Handling transactions in Python DBI module

Israel Brewster israel at ravnalaska.net
Thu Feb 11 12:00:21 EST 2016

On Feb 10, 2016, at 8:14 PM, Chris Angelico <rosuav at gmail.com> wrote:
> On Thu, Feb 11, 2016 at 4:06 PM, Frank Millman <frank at chagford.com> wrote:
>> A connection has 2 possible states - 'in transaction', or 'not in
>> transaction'. When you create the connection it starts off as 'not'.
>> When you call cur.execute(), it checks to see what state it is in. If the
>> state is 'not', it silently issues a 'BEGIN TRANSACTION' before executing
>> your statement. This applies for SELECT as well as other statements.
>> All subsequent statements form part of the transaction, until you issue
>> either conn.commit() or conn.rollback(). This performs the required action,
>> and resets the state to 'not'.
>> I learned the hard way that it is important to use conn.commit() and not
>> cur.execute('commit'). Both succeed in committing, but the second does not
>> reset the state, therefore the next statement does not trigger a 'BEGIN',
>> with possible unfortunate side-effects.
> When I advise my students on basic databasing concepts, I recommend
> this structure:
> conn = psycopg2.connect(...)
> with conn, conn.cursor() as cur:
>    cur.execute(...)

And that is the structure I tend to use in my programs as well. I could, of course, roll the transaction control into that structure. However, that is a usage choice of the end user, whereas I am looking at the design of the connection/cursor itself. If I use psycopg, I get the transaction - even if I don't use a with block.

> The transaction block should always start at the 'with' block and end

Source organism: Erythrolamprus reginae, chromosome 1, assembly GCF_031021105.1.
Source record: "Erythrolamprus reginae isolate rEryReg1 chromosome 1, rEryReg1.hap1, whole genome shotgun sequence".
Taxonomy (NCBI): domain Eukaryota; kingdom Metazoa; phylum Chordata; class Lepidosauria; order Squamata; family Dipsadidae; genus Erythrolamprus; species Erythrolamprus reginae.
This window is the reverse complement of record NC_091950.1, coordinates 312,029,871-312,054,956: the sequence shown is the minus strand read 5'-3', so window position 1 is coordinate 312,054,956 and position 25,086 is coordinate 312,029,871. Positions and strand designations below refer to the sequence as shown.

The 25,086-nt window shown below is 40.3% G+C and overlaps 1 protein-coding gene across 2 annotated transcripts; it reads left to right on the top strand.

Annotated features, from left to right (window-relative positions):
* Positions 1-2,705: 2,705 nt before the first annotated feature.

> when it exits. As long as you never nest them (including calling other
> database-using functions from inside that block), it's easy to reason
> about the database units of work - they always correspond perfectly to
> the code blocks.
> Personally, I'd much rather the structure were "with
> conn.transaction() as cur:", because I've never been able to
> adequately explain what a cursor is/does. It's also a bit weird that
> "with conn:" doesn't close the connection at the end (just closes the
> transaction within that connection). But I guess we don't need a
> "Python DB API 3.0".

In my mind, cursors are simply query objects containing (potentially) result sets - so you could have two cursors, and loop through them something like "for result_1,result_2 in zip(cursor_1,cursor_2): ". Personally, I've never had a need for more than one cursor, but if you are working with large data sets, and need to work with multiple queries simultaneously without the overhead of loading the results into memory, I could see them being useful.

Of course, someone else might have a completely different explanation :-)
> ChrisA
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